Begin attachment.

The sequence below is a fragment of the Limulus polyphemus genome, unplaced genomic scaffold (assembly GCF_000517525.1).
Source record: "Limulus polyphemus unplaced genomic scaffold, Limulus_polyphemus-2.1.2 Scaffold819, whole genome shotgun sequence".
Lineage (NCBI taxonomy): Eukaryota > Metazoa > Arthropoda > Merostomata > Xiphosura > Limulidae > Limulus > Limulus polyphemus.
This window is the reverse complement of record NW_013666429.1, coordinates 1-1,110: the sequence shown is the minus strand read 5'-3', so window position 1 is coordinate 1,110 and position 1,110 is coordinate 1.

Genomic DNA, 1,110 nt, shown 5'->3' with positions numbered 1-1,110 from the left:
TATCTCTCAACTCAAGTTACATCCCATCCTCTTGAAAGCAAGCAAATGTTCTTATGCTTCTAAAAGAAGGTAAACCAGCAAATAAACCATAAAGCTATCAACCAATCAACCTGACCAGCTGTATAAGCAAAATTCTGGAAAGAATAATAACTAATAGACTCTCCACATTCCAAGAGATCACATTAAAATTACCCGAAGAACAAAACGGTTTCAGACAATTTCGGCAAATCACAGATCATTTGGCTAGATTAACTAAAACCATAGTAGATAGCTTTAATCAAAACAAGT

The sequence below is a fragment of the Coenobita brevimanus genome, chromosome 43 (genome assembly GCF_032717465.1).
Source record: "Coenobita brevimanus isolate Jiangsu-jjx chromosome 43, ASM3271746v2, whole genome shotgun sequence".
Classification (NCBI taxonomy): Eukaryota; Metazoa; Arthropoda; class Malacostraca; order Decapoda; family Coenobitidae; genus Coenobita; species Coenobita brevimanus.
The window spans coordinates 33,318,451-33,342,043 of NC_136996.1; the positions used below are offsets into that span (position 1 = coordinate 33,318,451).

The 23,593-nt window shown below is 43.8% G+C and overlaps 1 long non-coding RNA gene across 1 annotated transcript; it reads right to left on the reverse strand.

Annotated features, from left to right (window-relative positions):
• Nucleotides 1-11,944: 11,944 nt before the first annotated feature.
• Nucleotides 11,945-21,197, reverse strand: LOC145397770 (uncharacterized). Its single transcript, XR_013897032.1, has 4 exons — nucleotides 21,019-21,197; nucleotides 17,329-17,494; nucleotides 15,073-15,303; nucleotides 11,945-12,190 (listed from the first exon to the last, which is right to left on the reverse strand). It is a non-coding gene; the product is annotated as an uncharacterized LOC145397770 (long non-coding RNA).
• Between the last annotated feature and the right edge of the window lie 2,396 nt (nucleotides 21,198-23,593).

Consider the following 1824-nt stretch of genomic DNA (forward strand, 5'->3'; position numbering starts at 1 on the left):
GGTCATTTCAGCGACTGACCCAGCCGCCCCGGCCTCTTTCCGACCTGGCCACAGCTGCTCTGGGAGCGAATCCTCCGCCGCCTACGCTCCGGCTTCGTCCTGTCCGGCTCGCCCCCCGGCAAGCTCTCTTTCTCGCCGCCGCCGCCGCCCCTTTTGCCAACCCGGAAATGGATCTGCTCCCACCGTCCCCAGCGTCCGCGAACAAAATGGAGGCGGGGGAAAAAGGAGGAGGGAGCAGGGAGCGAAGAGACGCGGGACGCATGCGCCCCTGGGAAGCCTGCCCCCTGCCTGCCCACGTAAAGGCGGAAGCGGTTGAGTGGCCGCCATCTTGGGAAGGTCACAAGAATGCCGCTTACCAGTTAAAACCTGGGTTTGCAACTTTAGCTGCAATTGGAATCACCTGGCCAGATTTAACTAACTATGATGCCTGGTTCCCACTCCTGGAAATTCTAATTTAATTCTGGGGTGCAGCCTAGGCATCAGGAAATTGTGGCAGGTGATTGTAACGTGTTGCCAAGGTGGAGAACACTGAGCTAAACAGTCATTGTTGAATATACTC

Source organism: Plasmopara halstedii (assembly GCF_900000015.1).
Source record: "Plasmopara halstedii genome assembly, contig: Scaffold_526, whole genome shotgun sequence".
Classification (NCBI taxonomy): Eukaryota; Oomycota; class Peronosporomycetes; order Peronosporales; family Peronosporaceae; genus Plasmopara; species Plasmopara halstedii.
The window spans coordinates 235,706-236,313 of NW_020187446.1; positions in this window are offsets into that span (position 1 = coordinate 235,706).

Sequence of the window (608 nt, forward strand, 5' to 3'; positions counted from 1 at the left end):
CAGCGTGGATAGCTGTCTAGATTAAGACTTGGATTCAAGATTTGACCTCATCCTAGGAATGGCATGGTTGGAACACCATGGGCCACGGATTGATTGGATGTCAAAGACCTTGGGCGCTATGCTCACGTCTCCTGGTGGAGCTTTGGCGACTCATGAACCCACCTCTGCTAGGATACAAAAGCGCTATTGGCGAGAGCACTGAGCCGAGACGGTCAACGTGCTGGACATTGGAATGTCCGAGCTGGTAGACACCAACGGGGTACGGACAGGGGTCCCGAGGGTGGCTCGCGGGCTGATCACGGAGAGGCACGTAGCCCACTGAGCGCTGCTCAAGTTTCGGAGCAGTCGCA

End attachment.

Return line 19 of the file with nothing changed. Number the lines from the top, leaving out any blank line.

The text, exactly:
Source record: "Plasmopara halstedii genome assembly, contig: Scaffold_526, whole genome shotgun sequence".